Bake in preheated oven for 45 to 50 minutes, or until a toothpick inserted into the center of the loaf comes out clean, about 30 to 50 minutes. You may continue to brush the loaf with the butter mixture while it bakes.

Tags: , ,


Wood-Fired Pizzas

   Posted by: anj68    in Dairy Free, recipe, Vegetarian

This past weekend was the opening weekend for the Minnesota Renaissance Festival.  It was the Italian Carnivale themed weekend and we broke-in our new wood fired oven discussing the history of pizza and how it developed as well as demonstrated how to make pizza from scratch.  Many of those who attended the lectures requested the recipe for the pizza dough and I said I would comply.

Below is the recipe that my assistant Olaf provided.  It is very easy to do and use and made a very tasty pizza.  This is a pizza dough recipe that worked in our wood fired oven, but it is tailored for a standard oven.  Beneath this recipe is a pizza dough recipe ideal for wood fired ovens.

A pizza created by Alice the Cook and her assistants. August 18, 2012

Pizza dough (yields two 14” pizzas)
4 cups of flour (extra for rolling out)
1 tsp sugar
2 tsp salt
¼ cup oil (we used olive oil)
1 oz of yeast
½ cup warm water

Place the flour in a bowl and mix the water and yeast together in a separate cup.  Once done, add the sugar to the yeast water (this will feed the yeast).  Pour the yeasted water to the flour and begin to mix.  Add the oil and the salt to the dough.  The dough should be somewhat sticky, but not too much.  If it is very sticky, add more flour.  Knead the dough and prep it for rising.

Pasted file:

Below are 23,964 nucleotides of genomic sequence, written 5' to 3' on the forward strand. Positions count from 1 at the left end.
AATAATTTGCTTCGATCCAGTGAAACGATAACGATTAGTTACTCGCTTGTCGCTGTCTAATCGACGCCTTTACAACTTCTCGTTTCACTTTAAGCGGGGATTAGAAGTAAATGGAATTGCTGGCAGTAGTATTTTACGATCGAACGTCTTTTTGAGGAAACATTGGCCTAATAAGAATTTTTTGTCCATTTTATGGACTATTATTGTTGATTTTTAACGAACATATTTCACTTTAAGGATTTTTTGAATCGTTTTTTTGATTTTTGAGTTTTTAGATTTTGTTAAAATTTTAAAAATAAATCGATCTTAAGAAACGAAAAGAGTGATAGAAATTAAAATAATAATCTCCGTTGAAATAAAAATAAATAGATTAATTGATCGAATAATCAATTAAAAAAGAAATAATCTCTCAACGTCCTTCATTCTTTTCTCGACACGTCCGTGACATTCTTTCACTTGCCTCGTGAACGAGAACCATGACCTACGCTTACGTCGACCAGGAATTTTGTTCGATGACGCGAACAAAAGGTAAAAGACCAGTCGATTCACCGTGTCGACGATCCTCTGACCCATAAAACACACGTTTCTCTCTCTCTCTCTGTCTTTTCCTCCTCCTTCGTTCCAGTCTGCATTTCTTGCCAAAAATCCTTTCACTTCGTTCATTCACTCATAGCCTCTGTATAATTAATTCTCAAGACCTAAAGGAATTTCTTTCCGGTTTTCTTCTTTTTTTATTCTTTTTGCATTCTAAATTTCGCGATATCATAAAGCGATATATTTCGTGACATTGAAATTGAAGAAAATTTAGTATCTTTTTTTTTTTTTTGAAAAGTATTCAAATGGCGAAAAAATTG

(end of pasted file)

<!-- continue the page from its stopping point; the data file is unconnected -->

To raise the dough, do not roll it into a ball. Press down on the dough and have the loose ends tucked under the dough and place the tucked side down.  You can place the dough in a bowl and set aside for a couple of hours at room temperature to rise.  After a couple of hours, separate the dough as needed (we made smaller 5-6” pizzas).  Use your hands to flatten out and place your desired toppings on the dough to cook.

Read the rest of this entry »

Tags: , , , ,


Recipe for Romance

   Posted by: anj68    in Gluten Free, history, recipe

The tales of love and romance are not a modern one. The earliest tales of romantic work can be traced to the Acritic songs from the Byzantium Empire. These songs were introduced to the French and Italian knights during the occupation after the 4th crusade and influenced their songs and stories. Similar traditions existed in Northern Europe and were in the form of great epic sagas and took place in exotic locations, usually having mythological elements and dangerous quests.

The earliest medieval romances dealt heavily with themes from folklore, which diminished over time. During the early 13th century romances were increasingly written as prose.  As these romances gained popular favor, clerical critics of the late middle ages thought that romances were harmful worldly distractions from more religious or moral works.  By the 17th century, many secular readers would agree with the religious leaders, as they felt romantic stories were trite and childish.

Read the rest of this entry »

Tags: , , , , ,

%d bloggers like this: